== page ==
South Korea drafts bills on the regulation of cryptocurrencies
South Korean lawmakers are raising their efforts introduce cryptocurrency regulation with a number of draft bills being prepared for an upcoming extraordinary session of the National Assembly, according to a report in the Korean Times.
Rules for cryptocurrency exchanges, initial coin offerings and blockchain are expected to be discussed in the National Assembly sessions between 13-26 July after calls to prevent money laundering and other cyber crime.
Three parliamentary representatives – Park Yong-jin of the ruling Democratic Party of Korea, Chung Tae-ok of the leading opposition party Liberty Party Korea and Choung Byoung-gug of the minor opposition Bareun Mirae Party – will present their bills at the hearings.
A policy debate on 19 July will be chaired by Song Hee-kyung, hearing views on the security of the country’s cryptocurrency exchanges. The Korea Internet and Security Agency, fresh from its security inspection of South Korean crypto exchanges, will co-host the event.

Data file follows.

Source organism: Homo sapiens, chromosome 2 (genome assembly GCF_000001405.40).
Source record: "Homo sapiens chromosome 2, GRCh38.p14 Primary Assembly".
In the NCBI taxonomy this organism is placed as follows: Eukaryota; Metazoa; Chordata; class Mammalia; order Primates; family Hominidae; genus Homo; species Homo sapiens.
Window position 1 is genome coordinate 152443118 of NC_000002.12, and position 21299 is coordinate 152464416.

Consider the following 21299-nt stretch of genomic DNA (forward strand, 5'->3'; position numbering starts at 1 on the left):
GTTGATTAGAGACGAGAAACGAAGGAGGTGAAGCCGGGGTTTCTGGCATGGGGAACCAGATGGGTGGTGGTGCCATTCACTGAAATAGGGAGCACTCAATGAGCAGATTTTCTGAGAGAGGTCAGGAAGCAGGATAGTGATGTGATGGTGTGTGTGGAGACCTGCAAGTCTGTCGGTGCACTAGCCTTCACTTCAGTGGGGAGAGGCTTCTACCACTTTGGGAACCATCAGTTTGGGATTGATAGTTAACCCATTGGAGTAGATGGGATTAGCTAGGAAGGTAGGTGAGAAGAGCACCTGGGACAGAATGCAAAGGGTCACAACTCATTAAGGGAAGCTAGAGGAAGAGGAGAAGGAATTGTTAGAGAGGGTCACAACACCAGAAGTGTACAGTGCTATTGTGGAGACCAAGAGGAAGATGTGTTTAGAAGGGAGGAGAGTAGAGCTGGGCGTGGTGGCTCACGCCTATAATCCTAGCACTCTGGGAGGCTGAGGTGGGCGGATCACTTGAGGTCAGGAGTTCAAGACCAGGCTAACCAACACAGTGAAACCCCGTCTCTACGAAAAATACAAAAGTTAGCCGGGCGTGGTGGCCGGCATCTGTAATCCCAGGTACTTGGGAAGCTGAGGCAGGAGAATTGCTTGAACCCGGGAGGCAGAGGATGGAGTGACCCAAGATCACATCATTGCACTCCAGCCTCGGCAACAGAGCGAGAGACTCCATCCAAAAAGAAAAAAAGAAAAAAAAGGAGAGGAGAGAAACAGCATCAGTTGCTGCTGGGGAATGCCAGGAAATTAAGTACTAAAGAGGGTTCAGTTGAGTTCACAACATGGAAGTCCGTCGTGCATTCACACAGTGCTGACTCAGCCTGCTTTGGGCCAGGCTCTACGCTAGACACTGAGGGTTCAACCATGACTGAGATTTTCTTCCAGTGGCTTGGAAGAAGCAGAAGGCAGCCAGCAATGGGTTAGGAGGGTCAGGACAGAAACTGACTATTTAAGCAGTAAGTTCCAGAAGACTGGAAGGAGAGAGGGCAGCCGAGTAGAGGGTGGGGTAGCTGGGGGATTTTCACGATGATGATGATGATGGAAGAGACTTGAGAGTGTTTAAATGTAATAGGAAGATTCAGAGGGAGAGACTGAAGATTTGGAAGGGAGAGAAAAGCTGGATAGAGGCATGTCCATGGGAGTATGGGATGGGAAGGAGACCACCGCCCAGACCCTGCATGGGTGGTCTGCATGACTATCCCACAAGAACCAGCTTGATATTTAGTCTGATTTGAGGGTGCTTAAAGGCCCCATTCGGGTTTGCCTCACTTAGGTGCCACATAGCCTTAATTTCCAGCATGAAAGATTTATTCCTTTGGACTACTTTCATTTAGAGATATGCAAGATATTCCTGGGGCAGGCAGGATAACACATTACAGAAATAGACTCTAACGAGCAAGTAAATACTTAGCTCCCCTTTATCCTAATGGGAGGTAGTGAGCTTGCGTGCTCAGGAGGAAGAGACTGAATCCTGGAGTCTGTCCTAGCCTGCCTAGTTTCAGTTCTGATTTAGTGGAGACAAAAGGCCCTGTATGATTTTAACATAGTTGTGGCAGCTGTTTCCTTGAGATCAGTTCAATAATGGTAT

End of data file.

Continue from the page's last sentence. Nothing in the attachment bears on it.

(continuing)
South Korean authorities have had a turbulent relationship with cryptocurrencies: considering banning crypto trade outright at the end of 2017. It banned initial coin offerings and the use of anonymous bank accounts in early 2018.
Since then, however, its stance has eased and, although it remains unknown if any of the draft bills to be heard in the National Assembly later this month will eventually make it into law, authorities appear now to be taking a more pragmatic approach to regulation of the sector.